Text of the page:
Solnit correctly describes the consequences of this founding error on the development of environmentalism: “Had he been able to recognize and convey that the places he admired so enthusiastically looked like gardens because they were gardens, the plants in them encouraged, the forests managed by the areas’ Native people, the history of the American environmental movement might have been different.” (1)
Solnit believes there are three significant losses to American society and the environmental movement because of the initial lack of respect for Native Americans and their cultural practices. The first was the greatest loss to Native Americans because disrespect for them as people and a functioning society made it easier to justify dispossessing and marginalizing them. The second was the loss to American society that would have benefitted from understanding and emulating their accomplishments. And the third loss was the founding error of American conservation policy that is based on the mistaken assumption that the pre-settlement landscape is the ideal landscape because it was unchanged by humans.
Several recent scientific studies have found that lands occupied by indigenous people in Australia, Brazil, and Canada have much more biodiversity than lands that have been designated as “protected areas” by governments. Typically, indigenous people have been forced out of the protected areas, based on the assumption of traditional conservation that humans harm the environment. As the Coordinator of Indigenous Organizations of the Amazon River Basin explains in a recent article in New York Times, “If you’re going to save only the insects and the animals and not the Indigenous people, there’s a big contradiction [because] we’re one ecosystem.”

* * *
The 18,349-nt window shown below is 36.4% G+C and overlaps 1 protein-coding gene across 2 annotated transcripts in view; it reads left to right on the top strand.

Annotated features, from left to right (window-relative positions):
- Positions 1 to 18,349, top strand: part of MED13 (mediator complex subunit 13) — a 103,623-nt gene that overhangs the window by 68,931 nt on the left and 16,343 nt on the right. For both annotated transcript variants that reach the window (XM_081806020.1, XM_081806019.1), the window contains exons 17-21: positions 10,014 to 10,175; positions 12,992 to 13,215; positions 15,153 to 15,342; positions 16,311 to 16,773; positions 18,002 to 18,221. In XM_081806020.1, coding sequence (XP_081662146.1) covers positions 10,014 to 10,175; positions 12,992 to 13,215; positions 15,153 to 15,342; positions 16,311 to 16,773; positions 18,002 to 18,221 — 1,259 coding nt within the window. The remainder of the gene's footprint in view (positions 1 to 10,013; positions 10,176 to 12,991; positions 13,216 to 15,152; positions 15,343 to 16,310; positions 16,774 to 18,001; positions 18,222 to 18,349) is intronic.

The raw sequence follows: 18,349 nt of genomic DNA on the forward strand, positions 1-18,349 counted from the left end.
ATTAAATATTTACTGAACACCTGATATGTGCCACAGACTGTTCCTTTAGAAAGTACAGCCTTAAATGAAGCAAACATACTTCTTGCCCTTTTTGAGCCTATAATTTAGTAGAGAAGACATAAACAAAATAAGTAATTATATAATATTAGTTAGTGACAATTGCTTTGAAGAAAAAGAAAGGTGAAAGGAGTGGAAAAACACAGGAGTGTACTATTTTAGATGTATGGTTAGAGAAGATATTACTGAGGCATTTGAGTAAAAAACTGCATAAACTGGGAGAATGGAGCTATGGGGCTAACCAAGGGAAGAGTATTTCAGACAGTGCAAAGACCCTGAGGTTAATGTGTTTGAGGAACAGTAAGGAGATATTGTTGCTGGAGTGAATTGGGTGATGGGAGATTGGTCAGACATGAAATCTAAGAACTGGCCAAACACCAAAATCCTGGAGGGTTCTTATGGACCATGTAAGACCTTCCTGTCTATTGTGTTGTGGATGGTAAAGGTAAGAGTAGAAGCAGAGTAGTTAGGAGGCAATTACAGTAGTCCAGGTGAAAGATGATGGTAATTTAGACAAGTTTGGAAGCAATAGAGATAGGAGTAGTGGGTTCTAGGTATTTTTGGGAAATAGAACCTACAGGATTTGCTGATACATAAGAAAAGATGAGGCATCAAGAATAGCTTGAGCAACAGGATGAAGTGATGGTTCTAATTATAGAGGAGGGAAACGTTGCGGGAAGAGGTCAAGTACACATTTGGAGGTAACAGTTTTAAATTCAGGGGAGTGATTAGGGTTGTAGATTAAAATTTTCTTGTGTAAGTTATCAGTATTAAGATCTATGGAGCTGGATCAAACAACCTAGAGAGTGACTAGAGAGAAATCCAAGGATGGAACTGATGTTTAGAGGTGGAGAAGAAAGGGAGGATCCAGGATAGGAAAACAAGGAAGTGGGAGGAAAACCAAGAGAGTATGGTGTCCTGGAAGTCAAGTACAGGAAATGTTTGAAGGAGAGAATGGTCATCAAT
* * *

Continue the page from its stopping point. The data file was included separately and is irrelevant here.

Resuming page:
A new conservation ethic
Our conservation goals require a major revision to right this wrong. New goals must acknowledge that humans have altered every place on the planet for thousands of years. New goals will acknowledge that nature is dynamic, that changes in nature are usually impossible to reverse, and that they have both positive and negative impacts. New goals will be adapted to the current environment, such as higher temperatures and drought. New land management strategies can be informed by those used by Native Americans, but replicating the landscapes of 500 years ago will remain out of reach because underlying conditions have been fundamentally altered by evolution and the activities of modern society.
A new conservation ethic can honor the traditions of Native Americans as well as the sovereignty of nature. We must stop damaging nature in the futile effort to replicate a landscape that was as much a human creation as the landscape of the Anthropocene era.